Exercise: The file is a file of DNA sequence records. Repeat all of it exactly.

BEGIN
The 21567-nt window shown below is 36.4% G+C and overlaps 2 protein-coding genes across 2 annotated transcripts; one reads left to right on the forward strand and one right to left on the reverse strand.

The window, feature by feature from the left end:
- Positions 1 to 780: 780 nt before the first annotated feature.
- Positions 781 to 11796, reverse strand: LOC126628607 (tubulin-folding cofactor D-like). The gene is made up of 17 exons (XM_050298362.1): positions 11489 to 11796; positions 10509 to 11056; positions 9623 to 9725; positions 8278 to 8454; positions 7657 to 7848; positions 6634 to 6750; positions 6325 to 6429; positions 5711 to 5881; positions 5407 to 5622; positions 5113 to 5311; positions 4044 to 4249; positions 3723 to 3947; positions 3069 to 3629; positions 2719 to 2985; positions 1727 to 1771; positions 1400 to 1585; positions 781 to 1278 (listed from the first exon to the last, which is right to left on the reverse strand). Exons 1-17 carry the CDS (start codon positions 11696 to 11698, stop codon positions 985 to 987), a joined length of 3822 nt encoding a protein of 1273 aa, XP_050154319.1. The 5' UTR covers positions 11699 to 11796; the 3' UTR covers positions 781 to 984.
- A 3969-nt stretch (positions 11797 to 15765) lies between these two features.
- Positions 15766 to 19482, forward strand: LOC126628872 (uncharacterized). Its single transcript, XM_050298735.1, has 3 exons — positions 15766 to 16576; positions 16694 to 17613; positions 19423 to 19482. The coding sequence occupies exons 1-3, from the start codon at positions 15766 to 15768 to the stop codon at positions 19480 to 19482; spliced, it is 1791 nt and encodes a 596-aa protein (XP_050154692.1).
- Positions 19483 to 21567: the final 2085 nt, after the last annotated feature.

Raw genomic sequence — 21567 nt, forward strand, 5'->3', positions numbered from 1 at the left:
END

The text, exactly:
The 21567-nt window shown below is 36.4% G+C and overlaps 2 protein-coding genes across 2 annotated transcripts; one reads left to right on the forward strand and one right to left on the reverse strand.

The window, feature by feature from the left end:
- Positions 1 to 780: 780 nt before the first annotated feature.
- Positions 781 to 11796, reverse strand: LOC126628607 (tubulin-folding cofactor D-like). The gene is made up of 17 exons (XM_050298362.1): positions 11489 to 11796; positions 10509 to 11056; positions 9623 to 9725; positions 8278 to 8454; positions 7657 to 7848; positions 6634 to 6750; positions 6325 to 6429; positions 5711 to 5881; positions 5407 to 5622; positions 5113 to 5311; positions 4044 to 4249; positions 3723 to 3947; positions 3069 to 3629; positions 2719 to 2985; positions 1727 to 1771; positions 1400 to 1585; positions 781 to 1278 (listed from the first exon to the last, which is right to left on the reverse strand). Exons 1-17 carry the CDS (start codon positions 11696 to 11698, stop codon positions 985 to 987), a joined length of 3822 nt encoding a protein of 1273 aa, XP_050154319.1. The 5' UTR covers positions 11699 to 11796; the 3' UTR covers positions 781 to 984.
- A 3969-nt stretch (positions 11797 to 15765) lies between these two features.
- Positions 15766 to 19482, forward strand: LOC126628872 (uncharacterized). Its single transcript, XM_050298735.1, has 3 exons — positions 15766 to 16576; positions 16694 to 17613; positions 19423 to 19482. The coding sequence occupies exons 1-3, from the start codon at positions 15766 to 15768 to the stop codon at positions 19480 to 19482; spliced, it is 1791 nt and encodes a 596-aa protein (XP_050154692.1).
- Positions 19483 to 21567: the final 2085 nt, after the last annotated feature.

Raw genomic sequence — 21567 nt, forward strand, 5'->3', positions numbered from 1 at the left: